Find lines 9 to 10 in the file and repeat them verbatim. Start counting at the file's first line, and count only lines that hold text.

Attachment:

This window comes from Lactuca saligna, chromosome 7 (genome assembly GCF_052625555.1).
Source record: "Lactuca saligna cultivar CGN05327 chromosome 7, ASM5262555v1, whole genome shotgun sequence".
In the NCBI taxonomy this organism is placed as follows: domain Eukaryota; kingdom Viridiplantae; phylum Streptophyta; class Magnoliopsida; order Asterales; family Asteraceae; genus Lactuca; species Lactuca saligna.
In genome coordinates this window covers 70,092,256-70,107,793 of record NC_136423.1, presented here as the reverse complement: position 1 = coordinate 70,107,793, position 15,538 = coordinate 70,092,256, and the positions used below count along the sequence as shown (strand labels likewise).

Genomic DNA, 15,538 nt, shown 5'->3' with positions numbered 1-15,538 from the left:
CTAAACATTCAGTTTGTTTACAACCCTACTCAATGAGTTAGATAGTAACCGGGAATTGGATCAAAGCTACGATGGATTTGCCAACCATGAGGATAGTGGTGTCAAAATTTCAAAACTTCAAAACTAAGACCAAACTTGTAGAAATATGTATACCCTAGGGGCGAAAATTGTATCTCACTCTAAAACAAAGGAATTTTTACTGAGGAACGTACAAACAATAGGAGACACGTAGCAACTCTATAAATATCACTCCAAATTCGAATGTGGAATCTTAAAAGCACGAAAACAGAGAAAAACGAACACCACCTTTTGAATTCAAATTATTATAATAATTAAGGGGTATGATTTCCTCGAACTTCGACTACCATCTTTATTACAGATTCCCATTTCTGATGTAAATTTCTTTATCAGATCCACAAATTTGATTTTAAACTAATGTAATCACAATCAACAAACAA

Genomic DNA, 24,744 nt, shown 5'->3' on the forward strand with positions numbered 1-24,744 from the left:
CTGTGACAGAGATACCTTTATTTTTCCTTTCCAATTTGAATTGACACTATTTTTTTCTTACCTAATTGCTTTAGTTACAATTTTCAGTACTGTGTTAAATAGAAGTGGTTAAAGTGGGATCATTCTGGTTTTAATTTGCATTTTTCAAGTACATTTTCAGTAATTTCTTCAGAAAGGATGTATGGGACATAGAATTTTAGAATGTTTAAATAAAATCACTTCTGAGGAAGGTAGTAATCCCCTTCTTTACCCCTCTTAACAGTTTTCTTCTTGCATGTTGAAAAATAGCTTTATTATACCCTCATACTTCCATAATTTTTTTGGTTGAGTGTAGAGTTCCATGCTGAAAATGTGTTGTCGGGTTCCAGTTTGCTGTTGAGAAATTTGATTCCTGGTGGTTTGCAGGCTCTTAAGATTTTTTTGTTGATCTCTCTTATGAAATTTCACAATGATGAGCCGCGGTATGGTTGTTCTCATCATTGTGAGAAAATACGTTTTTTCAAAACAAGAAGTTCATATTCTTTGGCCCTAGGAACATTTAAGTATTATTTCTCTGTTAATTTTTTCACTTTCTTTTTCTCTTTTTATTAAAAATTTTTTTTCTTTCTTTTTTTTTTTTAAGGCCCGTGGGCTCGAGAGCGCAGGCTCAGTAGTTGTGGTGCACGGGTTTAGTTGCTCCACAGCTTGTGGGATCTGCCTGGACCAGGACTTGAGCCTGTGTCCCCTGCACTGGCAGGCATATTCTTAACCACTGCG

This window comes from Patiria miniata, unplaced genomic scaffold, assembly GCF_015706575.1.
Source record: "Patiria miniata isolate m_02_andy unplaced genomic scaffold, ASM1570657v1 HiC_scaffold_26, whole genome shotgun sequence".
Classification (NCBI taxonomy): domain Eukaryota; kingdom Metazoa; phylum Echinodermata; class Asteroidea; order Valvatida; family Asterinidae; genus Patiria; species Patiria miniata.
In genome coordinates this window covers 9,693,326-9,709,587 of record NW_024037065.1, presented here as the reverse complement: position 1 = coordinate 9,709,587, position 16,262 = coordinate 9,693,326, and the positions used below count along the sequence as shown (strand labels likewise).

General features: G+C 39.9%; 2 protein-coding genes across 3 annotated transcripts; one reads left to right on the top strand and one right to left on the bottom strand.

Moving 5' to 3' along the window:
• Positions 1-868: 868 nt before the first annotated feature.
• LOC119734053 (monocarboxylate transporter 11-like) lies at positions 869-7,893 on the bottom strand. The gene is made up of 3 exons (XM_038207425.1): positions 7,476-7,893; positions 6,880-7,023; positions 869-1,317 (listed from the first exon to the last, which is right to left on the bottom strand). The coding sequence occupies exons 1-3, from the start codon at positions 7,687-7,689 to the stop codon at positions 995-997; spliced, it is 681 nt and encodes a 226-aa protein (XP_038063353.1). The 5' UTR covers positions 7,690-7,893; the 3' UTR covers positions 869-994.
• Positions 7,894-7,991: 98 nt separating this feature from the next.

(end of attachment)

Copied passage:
This window comes from Patiria miniata, unplaced genomic scaffold, assembly GCF_015706575.1.
Source record: "Patiria miniata isolate m_02_andy unplaced genomic scaffold, ASM1570657v1 HiC_scaffold_26, whole genome shotgun sequence".